Acting in BFA in Acting vs. BFA in MT Programs (and more)


<p>Dr. John,</p>

<p>Congratulations on such a loyal following.</p>

<p>There is a notion by some on CC about schools like yours that I would like to put on the table and hear your response. I apologize if it has been addressed previously as I don’t have time to review all the posts. </p>

<p>Some have implied that schools with exceptional MT programs may not be good places for straight actors to attend. Schools that I have heard mentioned in this way are Otterbien, Evansville, Webster and Elon. I guess the idea is one of being overshadowed, kind of the stepsister. </p>

<p>Thank you for your response.</p>

<p>WallyWorld - Evansville does not offer MT, only straight Acting.</p>


<p>Sorry for the delay in replying. Classes start on Monday, and the faculty has been in meetings all this week. This is the first chance I've had to respond.</p>

<p>The notion that Acting majors are at a disadvantage at schools which offer Musical Theatre is fairly common. At schools like ours where all majors are allowed to audition for all shows, singers obviously have a competitive advantage in that they have the skills to perform in straight plays as well as musicals, while non-singers lack the skills to compete for most roles in most musicals. It's also true that musicals tend to have larger casts. So if you're measuring by how often particular majors are cast in "mainstage" shows, then yes, MT's have some advantage.</p>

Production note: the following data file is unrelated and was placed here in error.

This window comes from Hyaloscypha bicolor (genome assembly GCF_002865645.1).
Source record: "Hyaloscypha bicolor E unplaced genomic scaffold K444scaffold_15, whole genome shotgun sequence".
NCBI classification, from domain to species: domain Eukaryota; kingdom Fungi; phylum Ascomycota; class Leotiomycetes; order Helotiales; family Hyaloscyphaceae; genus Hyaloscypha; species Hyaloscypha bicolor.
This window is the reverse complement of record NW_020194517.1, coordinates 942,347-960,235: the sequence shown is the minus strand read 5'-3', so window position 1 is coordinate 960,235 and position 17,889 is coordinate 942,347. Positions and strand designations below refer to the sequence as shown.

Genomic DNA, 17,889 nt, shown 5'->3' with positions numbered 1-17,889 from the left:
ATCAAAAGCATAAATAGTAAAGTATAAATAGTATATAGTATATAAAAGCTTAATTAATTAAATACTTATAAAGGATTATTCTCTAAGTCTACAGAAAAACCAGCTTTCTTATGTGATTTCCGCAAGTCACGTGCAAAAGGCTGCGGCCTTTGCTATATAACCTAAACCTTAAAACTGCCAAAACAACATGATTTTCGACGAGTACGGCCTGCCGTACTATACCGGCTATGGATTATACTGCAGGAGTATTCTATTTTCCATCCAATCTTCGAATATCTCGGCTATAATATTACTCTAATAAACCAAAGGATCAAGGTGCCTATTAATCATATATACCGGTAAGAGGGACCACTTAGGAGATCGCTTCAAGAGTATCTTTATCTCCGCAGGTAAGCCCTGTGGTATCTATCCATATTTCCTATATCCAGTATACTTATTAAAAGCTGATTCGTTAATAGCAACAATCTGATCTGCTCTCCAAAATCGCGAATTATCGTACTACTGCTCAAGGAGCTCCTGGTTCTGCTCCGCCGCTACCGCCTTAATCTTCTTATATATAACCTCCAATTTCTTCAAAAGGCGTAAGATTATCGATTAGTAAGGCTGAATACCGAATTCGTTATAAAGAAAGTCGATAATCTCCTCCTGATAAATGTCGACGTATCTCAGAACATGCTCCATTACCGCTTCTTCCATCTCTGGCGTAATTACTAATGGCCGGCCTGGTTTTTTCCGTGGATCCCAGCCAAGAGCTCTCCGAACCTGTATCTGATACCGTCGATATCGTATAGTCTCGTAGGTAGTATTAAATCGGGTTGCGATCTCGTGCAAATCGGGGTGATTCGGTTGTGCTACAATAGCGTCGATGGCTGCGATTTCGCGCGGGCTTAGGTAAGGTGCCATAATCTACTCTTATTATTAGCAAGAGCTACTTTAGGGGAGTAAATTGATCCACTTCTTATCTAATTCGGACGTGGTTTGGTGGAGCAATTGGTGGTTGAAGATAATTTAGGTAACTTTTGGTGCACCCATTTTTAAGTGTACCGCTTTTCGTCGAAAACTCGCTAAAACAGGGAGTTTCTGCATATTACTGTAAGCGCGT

<p>It may also be true at some schools that Musical Theatre is the more difficult program to gain entry into, and so some students think that MT's must be more talented. At some places, MT may be the better-known, and therefore more "prestigious" program.</p>

<p>But none of this really impacts the training. At Otterbein, the core training for all performers is the Acting, Voice and Movement sequence. If anything, skilled actors have an advantage over students whose primary skills are in singing and/or dancing. </p>

<p>What we try to do is make sure that all of our performers are getting solid training in theatre, music and dance. We also strive to choose productions which offer good acting and performing challenges to our students, and we try to balance the offerings so that there are relatively equal opportunities for Acting and MT majors.</p>